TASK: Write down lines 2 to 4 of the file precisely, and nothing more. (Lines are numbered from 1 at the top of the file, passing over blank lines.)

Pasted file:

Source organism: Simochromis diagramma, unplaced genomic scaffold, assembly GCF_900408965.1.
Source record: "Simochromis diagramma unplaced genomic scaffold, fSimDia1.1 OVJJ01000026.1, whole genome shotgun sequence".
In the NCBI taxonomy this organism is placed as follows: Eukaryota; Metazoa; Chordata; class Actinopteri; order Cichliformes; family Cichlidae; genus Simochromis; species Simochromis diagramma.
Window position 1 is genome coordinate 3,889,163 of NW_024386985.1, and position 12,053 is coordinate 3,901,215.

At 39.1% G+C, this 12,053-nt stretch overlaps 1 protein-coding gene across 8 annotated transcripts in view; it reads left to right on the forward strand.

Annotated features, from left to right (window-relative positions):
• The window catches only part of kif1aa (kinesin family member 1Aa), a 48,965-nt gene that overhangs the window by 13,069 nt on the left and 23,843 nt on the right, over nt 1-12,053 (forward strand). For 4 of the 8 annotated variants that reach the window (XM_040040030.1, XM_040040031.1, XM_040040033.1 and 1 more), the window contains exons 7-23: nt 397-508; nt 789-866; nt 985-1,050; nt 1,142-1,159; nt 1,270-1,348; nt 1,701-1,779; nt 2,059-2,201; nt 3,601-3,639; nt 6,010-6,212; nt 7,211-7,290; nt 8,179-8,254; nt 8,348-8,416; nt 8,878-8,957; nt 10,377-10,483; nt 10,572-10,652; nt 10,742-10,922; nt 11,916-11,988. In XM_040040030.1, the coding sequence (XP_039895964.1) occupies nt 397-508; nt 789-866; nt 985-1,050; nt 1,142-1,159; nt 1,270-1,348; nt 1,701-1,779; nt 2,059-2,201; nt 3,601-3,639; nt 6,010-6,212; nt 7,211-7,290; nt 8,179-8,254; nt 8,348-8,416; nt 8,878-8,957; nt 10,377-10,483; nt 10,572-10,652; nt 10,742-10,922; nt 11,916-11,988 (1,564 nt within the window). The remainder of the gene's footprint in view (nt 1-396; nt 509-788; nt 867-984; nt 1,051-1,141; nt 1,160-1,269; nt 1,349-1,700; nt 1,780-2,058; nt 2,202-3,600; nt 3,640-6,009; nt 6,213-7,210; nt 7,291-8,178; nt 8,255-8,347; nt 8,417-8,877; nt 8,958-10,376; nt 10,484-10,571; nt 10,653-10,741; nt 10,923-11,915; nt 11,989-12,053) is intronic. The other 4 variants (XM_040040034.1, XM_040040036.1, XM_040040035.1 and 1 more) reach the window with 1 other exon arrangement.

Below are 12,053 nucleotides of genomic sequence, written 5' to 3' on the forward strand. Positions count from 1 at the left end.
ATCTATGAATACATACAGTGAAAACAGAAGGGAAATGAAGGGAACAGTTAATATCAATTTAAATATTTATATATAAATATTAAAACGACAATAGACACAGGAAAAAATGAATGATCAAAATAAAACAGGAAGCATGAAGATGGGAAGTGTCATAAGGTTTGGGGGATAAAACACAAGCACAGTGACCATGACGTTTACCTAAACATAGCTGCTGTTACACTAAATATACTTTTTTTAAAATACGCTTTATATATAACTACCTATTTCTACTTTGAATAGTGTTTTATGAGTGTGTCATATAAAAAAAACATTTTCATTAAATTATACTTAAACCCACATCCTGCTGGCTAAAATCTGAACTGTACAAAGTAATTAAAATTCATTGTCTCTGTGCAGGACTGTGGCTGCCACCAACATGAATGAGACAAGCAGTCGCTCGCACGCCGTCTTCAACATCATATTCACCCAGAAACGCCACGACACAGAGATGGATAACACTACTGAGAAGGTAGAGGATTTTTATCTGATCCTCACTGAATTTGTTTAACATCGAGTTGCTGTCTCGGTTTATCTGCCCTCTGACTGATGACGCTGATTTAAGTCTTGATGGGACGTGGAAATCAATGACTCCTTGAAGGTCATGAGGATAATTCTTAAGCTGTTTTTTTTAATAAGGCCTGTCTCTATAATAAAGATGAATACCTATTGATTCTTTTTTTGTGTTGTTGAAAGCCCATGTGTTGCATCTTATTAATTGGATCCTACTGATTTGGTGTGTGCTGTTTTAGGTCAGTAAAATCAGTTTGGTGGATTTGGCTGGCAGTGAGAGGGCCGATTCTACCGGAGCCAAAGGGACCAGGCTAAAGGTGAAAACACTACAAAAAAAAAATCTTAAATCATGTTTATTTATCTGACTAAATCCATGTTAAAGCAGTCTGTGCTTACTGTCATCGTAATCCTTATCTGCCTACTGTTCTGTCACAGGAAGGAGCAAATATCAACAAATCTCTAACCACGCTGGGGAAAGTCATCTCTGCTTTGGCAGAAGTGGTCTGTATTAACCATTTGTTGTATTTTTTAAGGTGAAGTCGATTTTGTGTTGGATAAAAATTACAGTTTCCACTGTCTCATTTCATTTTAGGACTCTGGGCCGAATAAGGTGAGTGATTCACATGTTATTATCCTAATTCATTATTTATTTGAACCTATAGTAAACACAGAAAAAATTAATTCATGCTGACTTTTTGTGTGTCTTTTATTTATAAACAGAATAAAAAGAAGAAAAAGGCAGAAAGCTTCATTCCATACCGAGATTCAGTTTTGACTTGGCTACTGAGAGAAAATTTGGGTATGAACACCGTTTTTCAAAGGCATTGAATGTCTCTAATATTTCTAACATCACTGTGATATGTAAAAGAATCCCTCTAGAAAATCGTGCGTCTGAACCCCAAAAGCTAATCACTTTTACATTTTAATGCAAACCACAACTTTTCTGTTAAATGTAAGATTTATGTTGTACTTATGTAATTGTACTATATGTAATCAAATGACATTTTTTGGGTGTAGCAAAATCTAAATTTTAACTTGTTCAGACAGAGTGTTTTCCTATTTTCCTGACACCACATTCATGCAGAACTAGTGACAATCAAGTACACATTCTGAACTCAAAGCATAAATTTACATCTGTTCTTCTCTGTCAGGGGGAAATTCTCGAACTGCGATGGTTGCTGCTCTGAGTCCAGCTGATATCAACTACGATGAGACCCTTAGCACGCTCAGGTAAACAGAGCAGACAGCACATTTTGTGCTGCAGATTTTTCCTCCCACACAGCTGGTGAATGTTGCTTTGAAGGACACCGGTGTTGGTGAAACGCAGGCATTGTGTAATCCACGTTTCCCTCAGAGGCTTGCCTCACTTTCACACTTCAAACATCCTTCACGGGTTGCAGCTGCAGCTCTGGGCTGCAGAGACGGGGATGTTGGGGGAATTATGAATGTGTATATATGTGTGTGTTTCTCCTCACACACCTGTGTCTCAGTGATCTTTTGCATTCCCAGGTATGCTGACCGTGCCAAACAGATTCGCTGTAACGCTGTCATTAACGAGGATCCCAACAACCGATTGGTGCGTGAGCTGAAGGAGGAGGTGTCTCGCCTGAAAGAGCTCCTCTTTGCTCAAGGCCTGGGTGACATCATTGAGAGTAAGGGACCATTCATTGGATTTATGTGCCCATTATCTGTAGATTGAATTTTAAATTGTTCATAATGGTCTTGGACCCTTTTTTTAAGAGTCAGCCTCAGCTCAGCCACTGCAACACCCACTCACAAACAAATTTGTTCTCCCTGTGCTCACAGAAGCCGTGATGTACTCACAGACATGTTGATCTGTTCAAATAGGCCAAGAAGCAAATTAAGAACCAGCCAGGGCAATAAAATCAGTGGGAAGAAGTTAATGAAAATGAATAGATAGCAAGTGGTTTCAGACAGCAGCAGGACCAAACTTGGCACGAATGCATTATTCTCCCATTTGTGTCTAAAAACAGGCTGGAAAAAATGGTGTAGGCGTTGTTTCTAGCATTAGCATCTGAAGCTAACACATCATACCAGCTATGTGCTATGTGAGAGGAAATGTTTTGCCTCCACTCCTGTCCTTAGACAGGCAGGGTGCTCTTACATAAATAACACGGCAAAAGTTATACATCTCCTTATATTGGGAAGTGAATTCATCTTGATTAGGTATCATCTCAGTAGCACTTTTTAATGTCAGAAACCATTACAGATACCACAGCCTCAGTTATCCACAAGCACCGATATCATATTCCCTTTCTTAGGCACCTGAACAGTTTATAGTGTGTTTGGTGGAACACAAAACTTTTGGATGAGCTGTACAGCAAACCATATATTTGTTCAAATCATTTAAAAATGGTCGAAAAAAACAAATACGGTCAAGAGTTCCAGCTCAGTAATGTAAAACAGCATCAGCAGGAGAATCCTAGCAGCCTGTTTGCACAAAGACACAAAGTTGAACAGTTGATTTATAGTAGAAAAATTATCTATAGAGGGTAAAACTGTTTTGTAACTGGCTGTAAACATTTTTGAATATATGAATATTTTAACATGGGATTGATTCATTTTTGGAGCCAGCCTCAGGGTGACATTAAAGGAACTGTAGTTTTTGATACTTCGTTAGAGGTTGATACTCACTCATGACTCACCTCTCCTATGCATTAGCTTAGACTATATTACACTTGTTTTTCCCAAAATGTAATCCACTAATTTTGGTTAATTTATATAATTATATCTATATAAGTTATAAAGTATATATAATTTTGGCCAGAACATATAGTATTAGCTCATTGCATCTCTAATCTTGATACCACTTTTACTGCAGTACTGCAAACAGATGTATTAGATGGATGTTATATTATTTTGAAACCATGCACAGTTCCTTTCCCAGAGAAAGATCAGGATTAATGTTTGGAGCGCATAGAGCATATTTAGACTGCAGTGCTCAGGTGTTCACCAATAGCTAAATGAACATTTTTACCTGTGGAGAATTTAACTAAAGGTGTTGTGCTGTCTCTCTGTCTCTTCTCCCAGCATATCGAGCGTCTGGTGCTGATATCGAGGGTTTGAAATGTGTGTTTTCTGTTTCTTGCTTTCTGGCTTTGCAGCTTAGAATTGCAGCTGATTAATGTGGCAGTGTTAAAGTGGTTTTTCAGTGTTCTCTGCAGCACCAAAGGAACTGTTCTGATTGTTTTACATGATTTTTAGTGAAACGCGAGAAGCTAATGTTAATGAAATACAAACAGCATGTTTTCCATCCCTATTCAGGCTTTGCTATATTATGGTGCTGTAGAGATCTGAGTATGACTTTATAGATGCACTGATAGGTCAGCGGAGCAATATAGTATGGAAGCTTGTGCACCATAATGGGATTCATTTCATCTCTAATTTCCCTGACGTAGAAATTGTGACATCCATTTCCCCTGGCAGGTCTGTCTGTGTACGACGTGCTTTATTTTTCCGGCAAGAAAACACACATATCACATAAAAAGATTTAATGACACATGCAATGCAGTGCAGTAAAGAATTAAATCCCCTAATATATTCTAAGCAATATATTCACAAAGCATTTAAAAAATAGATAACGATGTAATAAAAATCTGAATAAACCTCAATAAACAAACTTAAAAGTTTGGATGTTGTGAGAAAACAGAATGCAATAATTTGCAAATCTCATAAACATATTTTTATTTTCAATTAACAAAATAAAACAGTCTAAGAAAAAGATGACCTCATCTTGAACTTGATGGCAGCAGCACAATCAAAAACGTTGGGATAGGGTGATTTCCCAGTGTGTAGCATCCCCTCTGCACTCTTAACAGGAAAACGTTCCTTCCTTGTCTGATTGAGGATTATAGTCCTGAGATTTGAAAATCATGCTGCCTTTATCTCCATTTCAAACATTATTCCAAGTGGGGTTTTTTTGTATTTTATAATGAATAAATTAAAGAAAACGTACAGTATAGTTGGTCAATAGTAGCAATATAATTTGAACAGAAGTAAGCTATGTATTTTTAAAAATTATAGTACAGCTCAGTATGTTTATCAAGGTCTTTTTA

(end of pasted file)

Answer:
Source record: "Simochromis diagramma unplaced genomic scaffold, fSimDia1.1 OVJJ01000026.1, whole genome shotgun sequence".
In the NCBI taxonomy this organism is placed as follows: Eukaryota; Metazoa; Chordata; class Actinopteri; order Cichliformes; family Cichlidae; genus Simochromis; species Simochromis diagramma.
Window position 1 is genome coordinate 3,889,163 of NW_024386985.1, and position 12,053 is coordinate 3,901,215.